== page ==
<![CDATA[NarrowBridge Solutions - Blog]]>Thu, 23 Nov 2017 19:40:26 -0800Weebly<![CDATA[Welcome to the Joy in the Journey´╗┐]]>Mon, 17 Oct 2016 16:28:01 GMThttp://narrowbridge.solutions/blog/welcome-to-the-joy-in-the-journeyWelcome to our new and growing resource for healing through grief.  There are three primary blog sections:

Grief and Loss is where you'll find articles and reflections on grief.  Posts are a mix of personal experiences, reflection, and help for grievers.  I work with you, through loss, to return to a place of joy.

SoulCollage® is one of the helpful modalities I use in grief and trauma work.  You'll find more information about SoulCollage® here, including our workshops and retreats.

Presence and Mindfulness are also tools in the healing journey through grief as well as lifelong practices of a spiritually-centered life.

Let me hear from you, your questions, your experience, either here or on the blog pages.  You can write to me privately also at karen@narrowbridge.solutions.
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<![CDATA[Embracing the Shadow]]>Mon, 17 Oct 2016 02:13:12 GMThttp://narrowbridge.solutions/blog/embracing-the-shadowPicture
For my friends, family, and colleagues, I know you will understand why I am compelled to write this. For those who do not know me, I invite you to bear with me in this exploration, perhaps suspending assumptions and beliefs about me, until you come to the end of this article. Some of you will be shocked, I'm sure, some dismayed. I expect eye-rolls, hand-over-mouth "oh no!", and even some knowing laughter - yet it is the whole range of emotion that is exactly the point about what I am about to disclose and I invite you to reflect on it and write back to me if it affects you deeply.

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]You see, I have made friends with Donald Trump. Not just good friends, but actually very close friends. And once I did that, I found that I immediately stood straighter and taller, I was grounded, and I could move through my day and my interactions with others unapologetically. I feel this is one of the most productive and spiritually honest things I have done in my life, and that is what compels me to share with it you.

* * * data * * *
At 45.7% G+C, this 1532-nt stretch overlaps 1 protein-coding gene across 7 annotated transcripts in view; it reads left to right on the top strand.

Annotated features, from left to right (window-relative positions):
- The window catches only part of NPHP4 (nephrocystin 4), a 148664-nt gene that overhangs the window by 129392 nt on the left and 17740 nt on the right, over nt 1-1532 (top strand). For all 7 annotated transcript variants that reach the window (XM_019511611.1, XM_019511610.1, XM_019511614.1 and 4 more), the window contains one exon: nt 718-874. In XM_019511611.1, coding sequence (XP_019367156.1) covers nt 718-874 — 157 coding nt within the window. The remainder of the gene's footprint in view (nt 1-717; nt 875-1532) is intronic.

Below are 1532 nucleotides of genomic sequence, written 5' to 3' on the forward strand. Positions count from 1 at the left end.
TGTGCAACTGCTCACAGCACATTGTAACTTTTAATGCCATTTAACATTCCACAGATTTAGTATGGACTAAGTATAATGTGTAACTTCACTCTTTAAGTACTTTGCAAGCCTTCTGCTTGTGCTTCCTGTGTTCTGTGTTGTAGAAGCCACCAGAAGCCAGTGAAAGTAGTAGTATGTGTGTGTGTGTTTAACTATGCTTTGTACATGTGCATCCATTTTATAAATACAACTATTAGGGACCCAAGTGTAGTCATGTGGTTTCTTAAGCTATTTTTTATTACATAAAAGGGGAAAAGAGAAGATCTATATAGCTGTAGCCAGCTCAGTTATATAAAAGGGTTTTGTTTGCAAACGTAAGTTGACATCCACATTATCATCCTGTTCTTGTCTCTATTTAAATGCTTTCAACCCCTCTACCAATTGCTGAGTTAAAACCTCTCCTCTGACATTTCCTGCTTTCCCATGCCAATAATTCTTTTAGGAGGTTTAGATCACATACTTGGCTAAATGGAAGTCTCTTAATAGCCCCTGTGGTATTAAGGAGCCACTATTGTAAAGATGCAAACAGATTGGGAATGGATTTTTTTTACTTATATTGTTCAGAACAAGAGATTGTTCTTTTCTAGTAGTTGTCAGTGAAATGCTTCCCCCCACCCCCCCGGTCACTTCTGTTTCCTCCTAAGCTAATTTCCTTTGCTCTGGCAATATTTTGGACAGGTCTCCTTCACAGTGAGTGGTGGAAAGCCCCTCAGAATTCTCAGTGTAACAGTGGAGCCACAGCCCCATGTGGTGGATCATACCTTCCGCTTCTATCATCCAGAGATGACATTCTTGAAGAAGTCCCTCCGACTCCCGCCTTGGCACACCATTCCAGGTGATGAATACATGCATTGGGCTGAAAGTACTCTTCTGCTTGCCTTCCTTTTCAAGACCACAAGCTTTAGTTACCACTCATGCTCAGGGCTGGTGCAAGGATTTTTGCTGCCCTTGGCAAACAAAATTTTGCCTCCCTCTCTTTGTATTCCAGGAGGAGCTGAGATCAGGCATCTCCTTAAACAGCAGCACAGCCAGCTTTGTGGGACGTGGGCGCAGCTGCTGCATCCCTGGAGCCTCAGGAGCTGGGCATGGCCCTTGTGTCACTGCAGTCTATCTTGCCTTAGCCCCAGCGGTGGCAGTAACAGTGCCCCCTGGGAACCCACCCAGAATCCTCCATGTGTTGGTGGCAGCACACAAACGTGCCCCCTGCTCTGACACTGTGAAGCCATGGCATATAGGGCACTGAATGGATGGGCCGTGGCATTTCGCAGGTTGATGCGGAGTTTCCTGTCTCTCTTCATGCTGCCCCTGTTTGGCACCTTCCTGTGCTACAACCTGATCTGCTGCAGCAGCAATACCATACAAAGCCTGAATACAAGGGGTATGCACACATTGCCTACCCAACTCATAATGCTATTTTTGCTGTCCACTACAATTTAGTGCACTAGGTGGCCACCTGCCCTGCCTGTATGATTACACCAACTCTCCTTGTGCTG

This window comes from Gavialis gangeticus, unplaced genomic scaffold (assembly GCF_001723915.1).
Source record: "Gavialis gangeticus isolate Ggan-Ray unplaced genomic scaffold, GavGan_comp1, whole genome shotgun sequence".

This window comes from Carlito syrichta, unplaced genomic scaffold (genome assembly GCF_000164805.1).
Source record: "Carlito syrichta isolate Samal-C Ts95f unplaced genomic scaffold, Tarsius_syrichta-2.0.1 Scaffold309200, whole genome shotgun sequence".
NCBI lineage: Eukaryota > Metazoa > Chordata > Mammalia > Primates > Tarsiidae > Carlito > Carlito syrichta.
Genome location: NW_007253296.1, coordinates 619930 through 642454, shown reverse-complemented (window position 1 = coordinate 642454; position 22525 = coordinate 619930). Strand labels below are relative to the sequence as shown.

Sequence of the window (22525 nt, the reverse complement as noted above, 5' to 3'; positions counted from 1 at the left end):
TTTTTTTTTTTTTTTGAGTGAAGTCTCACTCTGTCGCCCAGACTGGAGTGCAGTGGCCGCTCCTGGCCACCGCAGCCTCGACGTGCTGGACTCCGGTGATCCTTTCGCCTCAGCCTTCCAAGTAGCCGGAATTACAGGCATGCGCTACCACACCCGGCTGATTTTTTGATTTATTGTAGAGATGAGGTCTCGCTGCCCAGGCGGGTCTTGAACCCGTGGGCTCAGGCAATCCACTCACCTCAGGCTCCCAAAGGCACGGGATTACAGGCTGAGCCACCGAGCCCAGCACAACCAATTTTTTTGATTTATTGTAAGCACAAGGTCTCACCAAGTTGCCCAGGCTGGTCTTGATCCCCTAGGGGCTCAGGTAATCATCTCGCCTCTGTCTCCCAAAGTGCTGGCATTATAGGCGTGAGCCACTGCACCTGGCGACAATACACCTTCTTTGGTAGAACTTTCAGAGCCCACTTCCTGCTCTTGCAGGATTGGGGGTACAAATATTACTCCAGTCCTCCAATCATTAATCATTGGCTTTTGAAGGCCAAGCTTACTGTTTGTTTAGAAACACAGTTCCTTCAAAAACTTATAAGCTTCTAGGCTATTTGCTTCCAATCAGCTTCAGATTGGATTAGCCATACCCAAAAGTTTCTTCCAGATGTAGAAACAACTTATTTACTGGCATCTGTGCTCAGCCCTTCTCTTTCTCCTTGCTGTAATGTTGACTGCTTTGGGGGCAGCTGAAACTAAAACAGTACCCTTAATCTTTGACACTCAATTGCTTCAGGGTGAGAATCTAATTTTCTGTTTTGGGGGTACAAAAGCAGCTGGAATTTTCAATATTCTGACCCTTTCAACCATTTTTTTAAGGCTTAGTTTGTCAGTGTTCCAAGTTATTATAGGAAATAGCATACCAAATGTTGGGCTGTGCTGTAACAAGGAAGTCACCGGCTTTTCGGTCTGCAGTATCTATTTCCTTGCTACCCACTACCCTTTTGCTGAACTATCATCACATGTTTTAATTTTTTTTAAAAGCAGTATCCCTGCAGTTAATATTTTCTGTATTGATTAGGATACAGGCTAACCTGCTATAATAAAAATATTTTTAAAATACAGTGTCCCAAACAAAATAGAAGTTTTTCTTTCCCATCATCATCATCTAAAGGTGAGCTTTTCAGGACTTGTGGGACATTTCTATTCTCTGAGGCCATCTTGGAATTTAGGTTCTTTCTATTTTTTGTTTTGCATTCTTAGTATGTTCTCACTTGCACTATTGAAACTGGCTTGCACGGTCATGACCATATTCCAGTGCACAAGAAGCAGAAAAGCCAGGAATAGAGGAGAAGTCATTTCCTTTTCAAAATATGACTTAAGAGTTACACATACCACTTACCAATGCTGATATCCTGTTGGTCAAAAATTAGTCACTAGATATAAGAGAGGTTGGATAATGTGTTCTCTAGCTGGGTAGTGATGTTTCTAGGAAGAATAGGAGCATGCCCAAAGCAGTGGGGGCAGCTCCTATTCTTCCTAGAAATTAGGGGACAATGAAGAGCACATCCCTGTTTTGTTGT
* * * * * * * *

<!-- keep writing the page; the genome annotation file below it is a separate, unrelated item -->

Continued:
"I Am Donald Trump." I spoke these words yesterday at a microphone in a hotel ballroom full of 200 spiritually-minded individuals working in the personal transformation industry, and I believe I heard the air being sucked out of the room. At least one person gasped. I'm certain many people felt I had lost all my rational filters. And later, privately, several people actually thanked me.

So what am I talking about? I should clarify, I have actually never met The Donald Trump, never written to him, never corresponded in any way. He has no idea who I am. The Donald Trump that I reconciled with in a personal way is far more intimate than Donald Trump, presidential candidate. It is the name I have given to my Shadow. Shadow is that part of us that, if we even acknowledge its existence, we hope that no one will see it in us. It is integral to our soul, and it is the companion of the attributes that we are pleased to show off to others. We all have Shadow, and we all usually try to hide it. Some of us have Shadow parts that are more visible, and we all have one thing in common: if we do not embrace our Shadow, we cannot live a whole and integrated spiritual life.

I finally embraced the aspect of my soul that holds the belief that big hairy audacious projects are the risks and accomplishments that make life worth living. I embraced my bravado that is willing to say "I can do it" to the most impossible-sounding jobs that others say are personally reckless. I believe in making things better, and sharing with others the vision of the potential of a system that works, even in what I see as the wreckage of the legacy of ill-formed good intentions of past leaders. I have spoken out, stuck my neck out, and made some amazing things happen in my professional life. In the course of that time I have spoken to thousands of people in webcasts, in person, on live Tv after long international flights and a string of sleepless nights. Not long ago if one Googled my name, pages and pages of references would appear. I was very proud of my contribution to the successful execution of the largest cash transaction for a public traded company in US History, and of the hundreds of well-received speeches, projects and articles attributed to me.

I have fans, and I have enemies. In the course of life, I had relationships that were in tatters and generated a lot of unpleasant accusations and gossip. I have been called a tramp, a liar, a cheat and a thief, and in the eyes of those who made those claims those labels were justified. I have had indiscretions and said things that hurt other people. I have most certainly done an inadequate job of apology. What has not ever been quite so visible to others are the times I was the victim of an attempted abduction, sexually assaulted (lost count of those actually) and been the target of sexual harassment (also countless). These events have made me stronger - maybe even made me more determined than ever to succeed, perhaps to a fault. I have made mistakes, and just as I've had huge success, I've had equally huge failures. I've learned to even embrace failure - I learn and move on. Some people think that is awfully audacious of me.